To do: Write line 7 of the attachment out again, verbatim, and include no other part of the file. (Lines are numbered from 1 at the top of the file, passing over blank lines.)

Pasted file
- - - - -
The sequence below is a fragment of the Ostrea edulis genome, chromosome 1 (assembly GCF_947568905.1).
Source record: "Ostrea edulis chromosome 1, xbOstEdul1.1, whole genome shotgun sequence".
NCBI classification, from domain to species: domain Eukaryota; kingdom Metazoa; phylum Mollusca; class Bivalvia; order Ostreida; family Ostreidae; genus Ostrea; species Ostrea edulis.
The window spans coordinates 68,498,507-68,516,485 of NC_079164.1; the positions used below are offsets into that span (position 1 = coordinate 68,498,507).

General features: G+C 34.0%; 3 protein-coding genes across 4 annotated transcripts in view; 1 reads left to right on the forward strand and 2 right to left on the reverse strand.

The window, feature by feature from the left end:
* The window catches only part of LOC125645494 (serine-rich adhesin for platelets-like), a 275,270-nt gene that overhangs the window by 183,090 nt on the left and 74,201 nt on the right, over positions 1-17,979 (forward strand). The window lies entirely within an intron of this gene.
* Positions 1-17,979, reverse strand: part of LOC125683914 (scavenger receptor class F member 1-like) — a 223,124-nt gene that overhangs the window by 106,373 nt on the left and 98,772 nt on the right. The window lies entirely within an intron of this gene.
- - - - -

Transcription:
* The window catches only part of LOC125645494 (serine-rich adhesin for platelets-like), a 275,270-nt gene that overhangs the window by 183,090 nt on the left and 74,201 nt on the right, over positions 1-17,979 (forward strand). The window lies entirely within an intron of this gene.